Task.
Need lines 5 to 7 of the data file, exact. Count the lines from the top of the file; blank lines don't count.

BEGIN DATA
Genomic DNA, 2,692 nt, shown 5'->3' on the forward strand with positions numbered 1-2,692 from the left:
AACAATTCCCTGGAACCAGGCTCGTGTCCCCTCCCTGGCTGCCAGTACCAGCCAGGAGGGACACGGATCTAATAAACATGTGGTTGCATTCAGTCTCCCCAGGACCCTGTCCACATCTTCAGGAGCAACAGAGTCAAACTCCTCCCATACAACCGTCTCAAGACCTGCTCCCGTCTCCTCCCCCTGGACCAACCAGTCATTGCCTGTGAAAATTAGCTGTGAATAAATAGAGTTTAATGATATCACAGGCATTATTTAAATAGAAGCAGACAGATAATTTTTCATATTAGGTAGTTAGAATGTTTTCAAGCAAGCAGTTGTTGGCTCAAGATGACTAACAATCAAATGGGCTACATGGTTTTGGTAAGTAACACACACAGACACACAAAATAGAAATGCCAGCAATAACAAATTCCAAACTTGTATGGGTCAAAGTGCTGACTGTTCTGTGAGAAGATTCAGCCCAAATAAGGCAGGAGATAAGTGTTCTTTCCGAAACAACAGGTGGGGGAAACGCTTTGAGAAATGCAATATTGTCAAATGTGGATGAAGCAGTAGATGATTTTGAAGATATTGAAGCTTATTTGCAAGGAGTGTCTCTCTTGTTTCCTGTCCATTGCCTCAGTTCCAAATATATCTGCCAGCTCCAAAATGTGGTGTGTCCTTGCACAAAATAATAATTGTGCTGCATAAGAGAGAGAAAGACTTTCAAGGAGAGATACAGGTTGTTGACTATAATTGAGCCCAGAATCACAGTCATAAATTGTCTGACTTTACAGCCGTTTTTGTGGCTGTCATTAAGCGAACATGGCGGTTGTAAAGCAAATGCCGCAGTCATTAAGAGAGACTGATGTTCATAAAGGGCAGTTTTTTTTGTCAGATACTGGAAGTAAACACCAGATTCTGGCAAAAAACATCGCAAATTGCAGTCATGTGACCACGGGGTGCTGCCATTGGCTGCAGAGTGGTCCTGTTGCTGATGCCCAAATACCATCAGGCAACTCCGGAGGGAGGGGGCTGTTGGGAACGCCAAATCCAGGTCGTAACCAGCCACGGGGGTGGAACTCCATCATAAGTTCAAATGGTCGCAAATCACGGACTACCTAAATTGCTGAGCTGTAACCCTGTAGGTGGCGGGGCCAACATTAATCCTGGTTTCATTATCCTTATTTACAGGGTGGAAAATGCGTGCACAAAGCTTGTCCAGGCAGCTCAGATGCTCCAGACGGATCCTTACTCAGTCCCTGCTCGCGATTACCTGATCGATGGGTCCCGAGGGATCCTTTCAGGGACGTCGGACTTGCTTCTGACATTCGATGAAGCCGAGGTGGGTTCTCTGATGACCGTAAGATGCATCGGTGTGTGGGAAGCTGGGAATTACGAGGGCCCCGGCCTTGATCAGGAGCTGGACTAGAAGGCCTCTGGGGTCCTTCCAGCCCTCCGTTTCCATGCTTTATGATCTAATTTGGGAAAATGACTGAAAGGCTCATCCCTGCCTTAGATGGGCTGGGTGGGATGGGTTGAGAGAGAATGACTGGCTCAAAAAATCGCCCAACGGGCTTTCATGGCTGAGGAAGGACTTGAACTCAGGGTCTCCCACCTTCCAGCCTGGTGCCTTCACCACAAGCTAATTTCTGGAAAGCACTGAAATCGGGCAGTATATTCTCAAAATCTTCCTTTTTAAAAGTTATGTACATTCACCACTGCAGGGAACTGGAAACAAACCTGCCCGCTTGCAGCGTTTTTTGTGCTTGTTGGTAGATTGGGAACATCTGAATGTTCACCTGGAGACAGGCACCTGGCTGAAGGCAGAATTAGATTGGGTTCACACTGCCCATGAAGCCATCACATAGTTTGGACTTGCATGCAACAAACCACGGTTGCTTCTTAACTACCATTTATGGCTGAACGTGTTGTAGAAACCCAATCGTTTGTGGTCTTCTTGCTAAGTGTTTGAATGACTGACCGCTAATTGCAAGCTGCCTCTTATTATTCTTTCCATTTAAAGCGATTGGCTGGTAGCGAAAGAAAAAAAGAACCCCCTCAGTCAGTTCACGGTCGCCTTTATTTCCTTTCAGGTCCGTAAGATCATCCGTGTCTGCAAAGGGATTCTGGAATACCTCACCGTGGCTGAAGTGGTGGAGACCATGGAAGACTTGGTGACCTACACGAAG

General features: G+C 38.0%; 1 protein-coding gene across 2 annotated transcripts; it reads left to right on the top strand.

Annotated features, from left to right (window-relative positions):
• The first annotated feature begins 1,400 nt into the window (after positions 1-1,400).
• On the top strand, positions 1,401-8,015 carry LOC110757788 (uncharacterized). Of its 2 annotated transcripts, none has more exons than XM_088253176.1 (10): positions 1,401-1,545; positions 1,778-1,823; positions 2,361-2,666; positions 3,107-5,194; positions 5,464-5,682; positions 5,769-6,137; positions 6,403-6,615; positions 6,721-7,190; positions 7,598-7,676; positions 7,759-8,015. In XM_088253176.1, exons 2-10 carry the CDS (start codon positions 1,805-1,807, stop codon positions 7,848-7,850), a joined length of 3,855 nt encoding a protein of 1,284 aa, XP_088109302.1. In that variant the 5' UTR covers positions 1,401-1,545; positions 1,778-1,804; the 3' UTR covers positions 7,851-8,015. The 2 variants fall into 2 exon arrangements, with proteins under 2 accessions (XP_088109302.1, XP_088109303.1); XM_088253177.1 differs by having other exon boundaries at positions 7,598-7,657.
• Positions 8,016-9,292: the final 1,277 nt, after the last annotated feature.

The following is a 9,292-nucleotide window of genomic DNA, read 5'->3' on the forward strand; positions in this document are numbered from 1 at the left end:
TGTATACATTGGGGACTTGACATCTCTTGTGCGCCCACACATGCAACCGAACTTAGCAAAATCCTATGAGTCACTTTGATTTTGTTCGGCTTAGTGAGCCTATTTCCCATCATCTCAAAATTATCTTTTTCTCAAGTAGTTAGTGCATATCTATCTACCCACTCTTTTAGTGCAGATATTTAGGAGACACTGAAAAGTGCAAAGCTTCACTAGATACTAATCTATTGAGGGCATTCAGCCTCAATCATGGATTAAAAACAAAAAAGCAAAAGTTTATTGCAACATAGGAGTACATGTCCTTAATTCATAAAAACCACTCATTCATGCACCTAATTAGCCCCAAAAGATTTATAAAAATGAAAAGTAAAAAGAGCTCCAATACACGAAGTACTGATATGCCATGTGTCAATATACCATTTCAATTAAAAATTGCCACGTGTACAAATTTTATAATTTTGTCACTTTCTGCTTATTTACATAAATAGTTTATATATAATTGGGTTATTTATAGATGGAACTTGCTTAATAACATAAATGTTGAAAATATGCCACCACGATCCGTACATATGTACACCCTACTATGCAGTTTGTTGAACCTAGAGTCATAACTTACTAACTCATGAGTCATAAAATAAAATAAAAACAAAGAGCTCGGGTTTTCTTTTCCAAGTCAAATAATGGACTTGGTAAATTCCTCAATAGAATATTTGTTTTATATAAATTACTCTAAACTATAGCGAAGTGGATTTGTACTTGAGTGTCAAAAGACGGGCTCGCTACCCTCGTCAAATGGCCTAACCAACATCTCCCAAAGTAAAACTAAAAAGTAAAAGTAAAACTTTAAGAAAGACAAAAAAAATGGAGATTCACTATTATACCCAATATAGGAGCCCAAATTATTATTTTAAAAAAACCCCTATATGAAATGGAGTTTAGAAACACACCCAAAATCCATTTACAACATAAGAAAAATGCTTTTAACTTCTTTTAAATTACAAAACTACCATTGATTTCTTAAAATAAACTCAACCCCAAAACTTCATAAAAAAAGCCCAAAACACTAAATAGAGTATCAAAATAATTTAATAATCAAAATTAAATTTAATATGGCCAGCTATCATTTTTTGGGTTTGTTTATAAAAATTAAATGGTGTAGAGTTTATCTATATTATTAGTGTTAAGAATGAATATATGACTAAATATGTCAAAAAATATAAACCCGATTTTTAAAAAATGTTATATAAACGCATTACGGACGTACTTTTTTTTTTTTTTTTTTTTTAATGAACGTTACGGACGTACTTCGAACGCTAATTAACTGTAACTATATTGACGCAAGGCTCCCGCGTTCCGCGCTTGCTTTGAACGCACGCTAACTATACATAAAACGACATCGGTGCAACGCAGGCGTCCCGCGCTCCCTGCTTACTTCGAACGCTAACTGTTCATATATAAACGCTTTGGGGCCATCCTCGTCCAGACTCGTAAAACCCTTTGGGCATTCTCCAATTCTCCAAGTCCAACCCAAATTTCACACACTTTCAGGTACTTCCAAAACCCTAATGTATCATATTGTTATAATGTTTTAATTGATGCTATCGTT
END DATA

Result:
• The first annotated feature begins 1,400 nt into the window (after positions 1-1,400).
• On the top strand, positions 1,401-8,015 carry LOC110757788 (uncharacterized). Of its 2 annotated transcripts, none has more exons than XM_088253176.1 (10): positions 1,401-1,545; positions 1,778-1,823; positions 2,361-2,666; positions 3,107-5,194; positions 5,464-5,682; positions 5,769-6,137; positions 6,403-6,615; positions 6,721-7,190; positions 7,598-7,676; positions 7,759-8,015. In XM_088253176.1, exons 2-10 carry the CDS (start codon positions 1,805-1,807, stop codon positions 7,848-7,850), a joined length of 3,855 nt encoding a protein of 1,284 aa, XP_088109302.1. In that variant the 5' UTR covers positions 1,401-1,545; positions 1,778-1,804; the 3' UTR covers positions 7,851-8,015. The 2 variants fall into 2 exon arrangements, with proteins under 2 accessions (XP_088109302.1, XP_088109303.1); XM_088253177.1 differs by having other exon boundaries at positions 7,598-7,657.
• Positions 8,016-9,292: the final 1,277 nt, after the last annotated feature.